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Infineon Technologies

Large semiconductor provider.
popularity

Description

Infineon Technologies designs and manufactures a range of semiconductor products across the automotive, power electronics, industrial power control, security IC, and IoT markets.

It ranks among the ten largest semiconductor companies by market share.

Infineon is listed on the Frankfurt Stock Exchange (ticker symbol: IFX) and in the USA on the over-the-counter market OTCQX International Premier (ticker symbol: IFNNY).

Infineon was founded in 1999 as a spin out of Siemens’ semiconductor operations.

Acquisitions and Divestitures

April 2020: Acquired Cypress Semiconductor in a cash deal worth €9.0 billion (~$10 billion).

November 2018: Acquired Siltectra, which developed Cold Split technology to process crystal material efficiently and with minimal loss of material, for €124 million (~$142 million). Infineon planned to use it to split silicon carbide (SiC) wafers, thus doubling the number of chips out of one wafer.

March 2018: Sold the RF Power Business to Cree’s Wolfspeed unit for approximately €345 million (~$420 million).

February 2018: Acquired Merus Audio, a maker of energy-efficient integrated audio amplifier solutions for smart home and battery-powered speakers.

September 2017: Sold the IR Newport Ltd. subsidiary manufacturing site in Newport, U.K., to Neptune 6. It planned to operate as Newport Wafer Fab Ltd.

October 2016: Acquired Innoluce, a maker of miniature laser scanning modules that integrate silicon-based solid-state MEMS micro-mirrors for lidar systems.

July 2016: Proposed acquisition of Wolfspeed from Cree for $850 million. The deal was blocked by the U.S. Committee on Foreign Investment in February 2017. A termination fee of $12.5 million was paid to Cree.

January 2015: Acquired International Rectifier, a maker of power semiconductors, for about $3 billion.

January 2011: Sold its Wireless Solutions business, which included mobile phone and RF power transistors for cellular base stations, to Intel for $1.4 billion in cash. It operated as Intel Mobile Communications (IMC).

November 2009: Sold its Wireline Communications business to investor Golden Gate Capital for €250 million (~$370 million). The new company was named Lantiq and was later acquired by Intel in 2015 for $345 million.

April 2008: Acquired Primarion, a fabless company that designed digital power ICs for computing, graphics and communication applications.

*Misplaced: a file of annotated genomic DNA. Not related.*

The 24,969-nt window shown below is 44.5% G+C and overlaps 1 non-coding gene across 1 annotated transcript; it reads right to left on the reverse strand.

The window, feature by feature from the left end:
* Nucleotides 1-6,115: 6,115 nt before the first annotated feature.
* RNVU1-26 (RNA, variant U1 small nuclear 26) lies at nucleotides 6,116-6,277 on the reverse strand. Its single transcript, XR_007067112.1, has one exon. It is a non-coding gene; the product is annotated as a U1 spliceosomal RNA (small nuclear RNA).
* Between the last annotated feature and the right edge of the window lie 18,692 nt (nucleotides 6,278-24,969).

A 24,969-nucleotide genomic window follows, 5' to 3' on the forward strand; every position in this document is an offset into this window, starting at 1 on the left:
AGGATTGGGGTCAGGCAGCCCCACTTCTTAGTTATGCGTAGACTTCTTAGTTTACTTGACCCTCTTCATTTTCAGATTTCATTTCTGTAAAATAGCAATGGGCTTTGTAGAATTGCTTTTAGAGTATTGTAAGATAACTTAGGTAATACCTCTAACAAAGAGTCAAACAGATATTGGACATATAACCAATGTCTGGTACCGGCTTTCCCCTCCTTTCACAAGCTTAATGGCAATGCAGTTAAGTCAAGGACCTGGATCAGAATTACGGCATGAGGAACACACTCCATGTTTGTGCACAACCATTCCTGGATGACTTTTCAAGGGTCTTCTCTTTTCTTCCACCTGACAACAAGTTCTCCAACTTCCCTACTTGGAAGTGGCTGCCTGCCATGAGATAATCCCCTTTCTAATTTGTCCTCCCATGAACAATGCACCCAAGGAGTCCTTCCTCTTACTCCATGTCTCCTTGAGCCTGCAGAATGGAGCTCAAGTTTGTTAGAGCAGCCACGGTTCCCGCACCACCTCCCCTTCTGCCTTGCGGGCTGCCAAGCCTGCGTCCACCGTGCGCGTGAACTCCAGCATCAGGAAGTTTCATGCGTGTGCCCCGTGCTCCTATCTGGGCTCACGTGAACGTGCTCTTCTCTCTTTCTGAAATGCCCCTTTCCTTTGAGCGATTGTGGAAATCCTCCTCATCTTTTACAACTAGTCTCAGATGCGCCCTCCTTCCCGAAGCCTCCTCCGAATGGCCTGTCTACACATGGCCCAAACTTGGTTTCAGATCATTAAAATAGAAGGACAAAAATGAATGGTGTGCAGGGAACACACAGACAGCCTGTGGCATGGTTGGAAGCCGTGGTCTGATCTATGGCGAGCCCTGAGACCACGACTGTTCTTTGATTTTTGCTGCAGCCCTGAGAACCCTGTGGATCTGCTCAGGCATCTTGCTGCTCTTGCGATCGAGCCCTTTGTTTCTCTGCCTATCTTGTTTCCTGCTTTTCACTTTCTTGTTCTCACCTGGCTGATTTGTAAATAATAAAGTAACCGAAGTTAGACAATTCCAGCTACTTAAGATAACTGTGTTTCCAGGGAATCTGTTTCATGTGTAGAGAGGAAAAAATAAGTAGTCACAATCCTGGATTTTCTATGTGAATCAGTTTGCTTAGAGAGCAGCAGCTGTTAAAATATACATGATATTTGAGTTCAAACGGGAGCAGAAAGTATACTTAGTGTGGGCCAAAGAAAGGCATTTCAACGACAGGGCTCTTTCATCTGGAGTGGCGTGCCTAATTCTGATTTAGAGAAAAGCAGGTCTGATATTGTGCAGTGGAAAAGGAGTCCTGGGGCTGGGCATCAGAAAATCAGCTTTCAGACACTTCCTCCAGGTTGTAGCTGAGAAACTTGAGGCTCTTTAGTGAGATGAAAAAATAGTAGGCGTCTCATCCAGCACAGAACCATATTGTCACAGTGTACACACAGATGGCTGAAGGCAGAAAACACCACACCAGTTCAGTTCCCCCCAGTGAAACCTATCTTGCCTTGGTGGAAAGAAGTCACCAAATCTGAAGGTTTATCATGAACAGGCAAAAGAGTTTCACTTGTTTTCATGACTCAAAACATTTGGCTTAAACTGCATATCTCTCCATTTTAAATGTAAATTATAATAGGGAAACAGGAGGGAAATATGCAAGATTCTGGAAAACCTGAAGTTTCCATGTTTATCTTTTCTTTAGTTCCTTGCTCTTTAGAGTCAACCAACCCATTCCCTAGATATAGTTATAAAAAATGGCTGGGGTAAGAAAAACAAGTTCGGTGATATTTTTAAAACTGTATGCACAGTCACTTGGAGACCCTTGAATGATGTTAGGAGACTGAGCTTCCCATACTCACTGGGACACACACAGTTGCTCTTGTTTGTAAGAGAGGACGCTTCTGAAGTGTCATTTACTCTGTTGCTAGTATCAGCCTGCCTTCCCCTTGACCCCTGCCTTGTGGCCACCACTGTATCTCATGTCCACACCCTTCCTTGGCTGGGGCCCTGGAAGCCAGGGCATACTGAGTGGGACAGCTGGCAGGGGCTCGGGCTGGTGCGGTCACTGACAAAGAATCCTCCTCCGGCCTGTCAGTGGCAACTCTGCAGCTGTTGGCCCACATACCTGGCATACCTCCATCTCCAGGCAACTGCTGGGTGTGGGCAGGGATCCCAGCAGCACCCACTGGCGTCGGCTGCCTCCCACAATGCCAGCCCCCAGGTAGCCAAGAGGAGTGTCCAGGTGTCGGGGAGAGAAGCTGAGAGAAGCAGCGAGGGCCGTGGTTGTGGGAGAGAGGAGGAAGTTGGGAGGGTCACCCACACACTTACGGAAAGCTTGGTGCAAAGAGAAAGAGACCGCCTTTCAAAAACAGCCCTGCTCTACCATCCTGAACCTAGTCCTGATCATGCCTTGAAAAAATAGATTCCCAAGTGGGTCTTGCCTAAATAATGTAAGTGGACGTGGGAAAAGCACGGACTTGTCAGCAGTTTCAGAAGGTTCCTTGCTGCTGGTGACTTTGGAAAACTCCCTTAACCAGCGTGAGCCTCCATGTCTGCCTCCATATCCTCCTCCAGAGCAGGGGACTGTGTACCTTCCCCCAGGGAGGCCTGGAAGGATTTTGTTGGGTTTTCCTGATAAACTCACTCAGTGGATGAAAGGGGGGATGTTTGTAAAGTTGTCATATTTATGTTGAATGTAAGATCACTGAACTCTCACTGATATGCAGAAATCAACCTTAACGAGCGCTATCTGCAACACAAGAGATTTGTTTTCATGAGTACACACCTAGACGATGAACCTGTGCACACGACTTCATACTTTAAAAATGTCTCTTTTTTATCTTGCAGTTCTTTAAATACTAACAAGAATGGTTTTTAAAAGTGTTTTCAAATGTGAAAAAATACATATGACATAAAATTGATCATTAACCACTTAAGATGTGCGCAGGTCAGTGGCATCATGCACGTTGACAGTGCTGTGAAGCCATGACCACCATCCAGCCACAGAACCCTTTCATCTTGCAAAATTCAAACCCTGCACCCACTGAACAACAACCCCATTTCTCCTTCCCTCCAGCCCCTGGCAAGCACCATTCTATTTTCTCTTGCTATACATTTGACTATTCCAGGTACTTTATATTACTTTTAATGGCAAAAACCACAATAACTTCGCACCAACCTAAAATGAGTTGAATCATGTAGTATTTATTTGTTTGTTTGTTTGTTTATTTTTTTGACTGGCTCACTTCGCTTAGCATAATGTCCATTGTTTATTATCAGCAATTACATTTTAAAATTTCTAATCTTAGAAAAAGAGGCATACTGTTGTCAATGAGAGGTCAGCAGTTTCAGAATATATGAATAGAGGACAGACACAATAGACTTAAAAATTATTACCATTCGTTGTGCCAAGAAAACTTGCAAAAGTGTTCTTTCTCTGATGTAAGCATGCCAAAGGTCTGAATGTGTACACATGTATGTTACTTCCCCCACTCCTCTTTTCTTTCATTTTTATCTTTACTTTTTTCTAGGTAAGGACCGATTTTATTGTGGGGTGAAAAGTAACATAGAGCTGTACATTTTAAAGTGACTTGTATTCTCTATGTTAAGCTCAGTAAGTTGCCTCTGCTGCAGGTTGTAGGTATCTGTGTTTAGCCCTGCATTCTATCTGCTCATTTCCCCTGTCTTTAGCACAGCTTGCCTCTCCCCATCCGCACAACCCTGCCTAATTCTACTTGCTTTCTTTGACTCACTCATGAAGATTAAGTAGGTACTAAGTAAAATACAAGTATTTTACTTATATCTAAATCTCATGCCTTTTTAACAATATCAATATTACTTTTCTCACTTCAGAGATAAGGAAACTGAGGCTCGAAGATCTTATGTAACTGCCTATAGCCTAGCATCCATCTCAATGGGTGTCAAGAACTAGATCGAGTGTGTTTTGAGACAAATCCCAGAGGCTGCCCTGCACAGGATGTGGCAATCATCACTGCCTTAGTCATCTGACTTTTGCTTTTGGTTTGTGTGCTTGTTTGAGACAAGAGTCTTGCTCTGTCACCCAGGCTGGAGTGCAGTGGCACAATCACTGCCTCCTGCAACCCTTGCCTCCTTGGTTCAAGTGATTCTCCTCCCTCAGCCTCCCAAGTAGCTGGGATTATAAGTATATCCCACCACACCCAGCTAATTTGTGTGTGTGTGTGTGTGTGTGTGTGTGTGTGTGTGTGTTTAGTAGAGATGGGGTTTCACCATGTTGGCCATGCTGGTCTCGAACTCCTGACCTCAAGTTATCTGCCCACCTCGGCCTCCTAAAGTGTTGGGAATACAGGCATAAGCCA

March 2008: Sold the hard disk drive (HDD) business to LSI Corporation.

August 2007: Sold Altis Semiconductor, a joint venture with IBM, to Advanced Electronic Systems (AES). Altis was formed in 1999 and manufactured semiconductor components for communications, automotive, and security applications in 250nm to 130nm.

August 2007: Acquired the mobility products business of LSI Corporation for approximately €330 million (~$451 million) plus a contingency payment of up to €37 million (~$50.5 million).

June 2007: Acquired the DSL Customer Premises Equipment (CPE) business of Texas Instruments.

April 2007: Sold the Polymer Optical Fiber (POF) business to Avago. The unit made automotive multimedia infotainment networks and transceivers for safety systems.

May 2006: Spun out the Memory Products division as Qimonda. A DRAM manufacturer, Qimonda is now defunct. Infineon later acquired the company’s patents.

August 2005: Sold the optical communications business with bidirectional components (BiDi) for FTTx applications to EZconn Corporation, including assets and IP.

June 2005: Spun out the wearable electronics activities to the company Interactive Wear AG iG in a management buyout.

April 2005: Sold a portion of the Optical Networking business unit to Exar Corporation, including assets relating to multi-rate TDM framer products, Fiber Channel over SONET/SDH, Resilient Packet Ring (RPR), as well as certain intellectual property for Data Over SONET products.

January 2005: Sold the Fiber Optics transceiver business to Finisar Corporation.

January 2004: Acquired ADMTek, a fabless company specializing in broadband networking and communications chips for home gateways, for about €80 million (~$101 million) in cash.

May 2003: Acquired SensoNor, a provider of tire pressure and inertia sensors, for €48 million (~$54 million).

March 2003: Acquired MorphICs Technology, a developer of configurable digital baseband circuits for terminal devices and basestations for 3G wireless communications.

September 2002: Acquired Ericsson Microelectronics (MIC), Ericsson’s internal semiconductor supplier, for approximately €400 million (~$375 million). MIC was a large supplier of Bluetooth and RF components for mobile and high end power amplifiers.

April 2002: Sold the gallium arsenide semiconductor business to TriQuint.

June 2001: Sold the infrared components business to Vishay Intertechnology for approximately $120 million.

April 2001: Acquired Catamaran Communications, a maker of ICs for the 40 Gbps and 10 Gbps segments of the optical networking market, for $250 million in common stock.

October 2000: Acquired Ardent Technologies, a supplier of high-bandwidth ICs for LAN switching systems, for $42 million.

August 2000: Sold the Image and Video consumer electronics operations to Micronas Semiconductor Holding for €250 million (~$229 million).

April 2000: Acquired Savan Communications, a provider of VDSL technology for broadband data transmission for the last mile of network access and within local networks, for about $120 million.

  • Type: Company